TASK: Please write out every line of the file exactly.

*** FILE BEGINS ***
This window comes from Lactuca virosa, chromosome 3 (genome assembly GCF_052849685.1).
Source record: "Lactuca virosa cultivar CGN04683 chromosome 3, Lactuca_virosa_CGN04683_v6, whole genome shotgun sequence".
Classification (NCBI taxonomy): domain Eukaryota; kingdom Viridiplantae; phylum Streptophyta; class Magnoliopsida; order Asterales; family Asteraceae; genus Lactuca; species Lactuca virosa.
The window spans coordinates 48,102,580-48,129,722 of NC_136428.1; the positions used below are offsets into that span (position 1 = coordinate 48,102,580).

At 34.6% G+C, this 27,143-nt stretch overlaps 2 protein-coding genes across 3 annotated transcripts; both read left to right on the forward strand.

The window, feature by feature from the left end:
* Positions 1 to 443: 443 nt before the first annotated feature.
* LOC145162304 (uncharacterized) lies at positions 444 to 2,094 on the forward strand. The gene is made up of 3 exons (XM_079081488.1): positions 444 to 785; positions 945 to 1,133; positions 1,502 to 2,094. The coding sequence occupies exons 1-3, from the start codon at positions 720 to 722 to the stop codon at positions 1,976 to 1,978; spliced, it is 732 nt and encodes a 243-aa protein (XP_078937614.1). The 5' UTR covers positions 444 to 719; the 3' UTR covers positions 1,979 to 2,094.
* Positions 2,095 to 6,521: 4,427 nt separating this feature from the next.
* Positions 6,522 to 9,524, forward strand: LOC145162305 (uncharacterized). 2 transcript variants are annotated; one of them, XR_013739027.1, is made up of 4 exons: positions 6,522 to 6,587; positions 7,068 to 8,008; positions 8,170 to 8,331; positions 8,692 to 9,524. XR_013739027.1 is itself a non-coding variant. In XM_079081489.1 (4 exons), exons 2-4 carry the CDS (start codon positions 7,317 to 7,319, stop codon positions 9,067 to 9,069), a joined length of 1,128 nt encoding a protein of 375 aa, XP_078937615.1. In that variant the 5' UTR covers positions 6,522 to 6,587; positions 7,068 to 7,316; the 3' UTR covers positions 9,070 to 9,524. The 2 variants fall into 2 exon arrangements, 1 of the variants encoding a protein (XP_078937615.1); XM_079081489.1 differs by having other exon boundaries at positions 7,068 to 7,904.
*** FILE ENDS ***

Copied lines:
This window comes from Lactuca virosa, chromosome 3 (genome assembly GCF_052849685.1).
Source record: "Lactuca virosa cultivar CGN04683 chromosome 3, Lactuca_virosa_CGN04683_v6, whole genome shotgun sequence".
Classification (NCBI taxonomy): domain Eukaryota; kingdom Viridiplantae; phylum Streptophyta; class Magnoliopsida; order Asterales; family Asteraceae; genus Lactuca; species Lactuca virosa.
The window spans coordinates 48,102,580-48,129,722 of NC_136428.1; the positions used below are offsets into that span (position 1 = coordinate 48,102,580).

At 34.6% G+C, this 27,143-nt stretch overlaps 2 protein-coding genes across 3 annotated transcripts; both read left to right on the forward strand.

The window, feature by feature from the left end:
* Positions 1 to 443: 443 nt before the first annotated feature.
* LOC145162304 (uncharacterized) lies at positions 444 to 2,094 on the forward strand. The gene is made up of 3 exons (XM_079081488.1): positions 444 to 785; positions 945 to 1,133; positions 1,502 to 2,094. The coding sequence occupies exons 1-3, from the start codon at positions 720 to 722 to the stop codon at positions 1,976 to 1,978; spliced, it is 732 nt and encodes a 243-aa protein (XP_078937614.1). The 5' UTR covers positions 444 to 719; the 3' UTR covers positions 1,979 to 2,094.
* Positions 2,095 to 6,521: 4,427 nt separating this feature from the next.
* Positions 6,522 to 9,524, forward strand: LOC145162305 (uncharacterized). 2 transcript variants are annotated; one of them, XR_013739027.1, is made up of 4 exons: positions 6,522 to 6,587; positions 7,068 to 8,008; positions 8,170 to 8,331; positions 8,692 to 9,524. XR_013739027.1 is itself a non-coding variant. In XM_079081489.1 (4 exons), exons 2-4 carry the CDS (start codon positions 7,317 to 7,319, stop codon positions 9,067 to 9,069), a joined length of 1,128 nt encoding a protein of 375 aa, XP_078937615.1. In that variant the 5' UTR covers positions 6,522 to 6,587; positions 7,068 to 7,316; the 3' UTR covers positions 9,070 to 9,524. The 2 variants fall into 2 exon arrangements, 1 of the variants encoding a protein (XP_078937615.1); XM_079081489.1 differs by having other exon boundaries at positions 7,068 to 7,904.